Compelling Reasons To Consider Expediting Trademark Registrations
By Tomasz R. Barczyk, Associate
Kronenberger Rosenfeld, LLP
Trademark infringement can have a devastating effect on e-commerce merchants, particularly early-stage retailers.
E-commerce marketplaces like Amazon provide robust tools to fend off trademark counterfeiting attacks. But, to access those tools, businesses must obtain federal registration of their trademark or service mark. Unless a business is compelled to enforce their mark against others, the high costs of registering a mark typically discourages businesses from apply for it. Registering a trademark is an expensive process that typically discourages early stage retailers to apply for it. Until, that is, their mark is threatened. By then, the stakes are even higher.
Waiting for the U.S. Patent and Trademark Office (USPTO) to make a trademark decision can mean significant financial losses when a company has been targeted by a counterfeiting operation. Even in the best circumstances, it can take eight to twelve months to receive registration approval. In the face of a one-year approval process, businesses sometimes opt for an expedited registration process.
Even if the USPTO grants an expedited registration, it’s important to carefully consider the USPTO registration process before deciding to expedite it.
Once an application is filed, it’s assigned to a trademark examiner who examines the application in the order received. The current USPTO estimate is about three months between filing and the commencement of an examination. But the actual length of time this takes depends heavily on the examiner’s workload.
This is where fast-tracking comes in. Instead of the application being processed in the order received, fast-tracking jumps ahead of all “regular” applications in the queue. Think TSA Precheck. So, instead of being delayed, the application can be in front of an examiner in as few as two weeks.
If there are no issues, an application could proceed to publication within a month of filing the petition to expedite.
Although the benefits of obtaining expedited treatment are clear, an applicant who seeks it bears the burden of demonstrating why it’s needed and why it’s justified, typically by way of a declaration submitted to the USPTO.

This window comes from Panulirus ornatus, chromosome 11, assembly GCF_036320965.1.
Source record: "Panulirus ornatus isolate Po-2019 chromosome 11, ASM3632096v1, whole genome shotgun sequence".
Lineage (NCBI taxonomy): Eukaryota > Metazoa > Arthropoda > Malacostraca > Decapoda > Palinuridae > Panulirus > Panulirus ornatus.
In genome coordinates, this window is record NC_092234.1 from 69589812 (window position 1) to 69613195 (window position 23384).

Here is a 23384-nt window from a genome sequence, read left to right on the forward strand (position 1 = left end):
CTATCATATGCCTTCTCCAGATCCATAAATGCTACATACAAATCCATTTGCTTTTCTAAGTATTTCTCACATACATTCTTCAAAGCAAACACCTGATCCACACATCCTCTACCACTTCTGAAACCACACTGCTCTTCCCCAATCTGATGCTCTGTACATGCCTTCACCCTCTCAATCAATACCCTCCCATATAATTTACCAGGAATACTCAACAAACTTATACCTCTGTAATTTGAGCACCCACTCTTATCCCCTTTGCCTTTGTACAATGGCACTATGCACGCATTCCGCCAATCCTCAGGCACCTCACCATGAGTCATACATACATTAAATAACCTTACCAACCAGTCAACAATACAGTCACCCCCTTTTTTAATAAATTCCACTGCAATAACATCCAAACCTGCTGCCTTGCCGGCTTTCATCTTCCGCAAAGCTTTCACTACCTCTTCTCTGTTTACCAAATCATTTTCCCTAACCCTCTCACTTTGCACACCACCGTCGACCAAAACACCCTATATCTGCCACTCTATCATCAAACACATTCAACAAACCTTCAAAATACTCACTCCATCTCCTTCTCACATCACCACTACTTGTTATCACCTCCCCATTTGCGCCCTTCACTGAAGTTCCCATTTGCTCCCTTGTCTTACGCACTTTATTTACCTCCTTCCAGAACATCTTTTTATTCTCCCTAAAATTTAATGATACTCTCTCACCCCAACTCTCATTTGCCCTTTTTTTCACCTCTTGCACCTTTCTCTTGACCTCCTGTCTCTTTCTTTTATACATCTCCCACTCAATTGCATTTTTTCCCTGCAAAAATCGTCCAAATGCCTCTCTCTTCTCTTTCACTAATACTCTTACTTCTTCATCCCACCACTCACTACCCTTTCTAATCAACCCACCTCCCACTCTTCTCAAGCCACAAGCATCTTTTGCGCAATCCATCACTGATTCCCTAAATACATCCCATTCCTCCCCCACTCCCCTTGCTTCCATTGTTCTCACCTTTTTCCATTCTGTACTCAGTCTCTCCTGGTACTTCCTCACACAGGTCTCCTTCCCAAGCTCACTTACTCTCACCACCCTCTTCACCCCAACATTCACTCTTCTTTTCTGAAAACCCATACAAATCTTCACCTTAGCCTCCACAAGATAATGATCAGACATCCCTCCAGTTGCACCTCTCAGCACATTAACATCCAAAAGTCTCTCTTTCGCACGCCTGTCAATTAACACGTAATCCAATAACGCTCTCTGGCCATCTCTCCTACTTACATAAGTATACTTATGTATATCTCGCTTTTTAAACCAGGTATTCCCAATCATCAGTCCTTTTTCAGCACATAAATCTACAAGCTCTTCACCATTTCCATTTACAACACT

Since an expedited treatment is considered “an extraordinary remedy,” such a petition is “granted only when very special circumstances exist.” TMEP § 1710.01. Although the USPTO does not define exactly what this entails, it cautions that petitions are denied when the circumstances asserted by the applicant “would apply equally to a large number of other applicants.” Therefore, the number of applications eligible for expedited treatment is necessarily low.
Fortunately for trademark owners facing infringement, these petitions are often granted when an applicant can demonstrate actual—or even threatened—infringement of its mark. And because of the exclusive nature of the option, fast-tracking allows an applicant to take steps to thwart the infringement sooner. Even though an expedited application might have wait behind other expedited applications, the wait will be significantly less than the regular process.
When facing this decision, it is important to understand what an expedited application does not do: it does not accelerate any period of the application process, including the examination and opposition period; it does not increase the possibility that an examiner will find the mark registrable, nor decrease the likelihood that a third party will oppose the mark; and it does not excuse an applicant from any registration requirements. So, if an application is about to be reviewed by an examiner, or is unlikely to result in registration, expediting might not be worth the investment.
An e-commerce business might be reluctant to spend more money on an expedited registration process. But, there’s a compelling argument here. Obtaining a registration via expedited means could be the difference between keeping or losing your business, especially during the critical startup phase.
Kronenberger Rosenfeld has successfully dealt with many trademark infringement disputes. If your company has been the target of a counterfeiting operation, please contact us. The future of your business could be at stake.
This entry was posted on Thursday, October 18, 2018 and is filed under Tomasz Barcyzk, Internet Law News.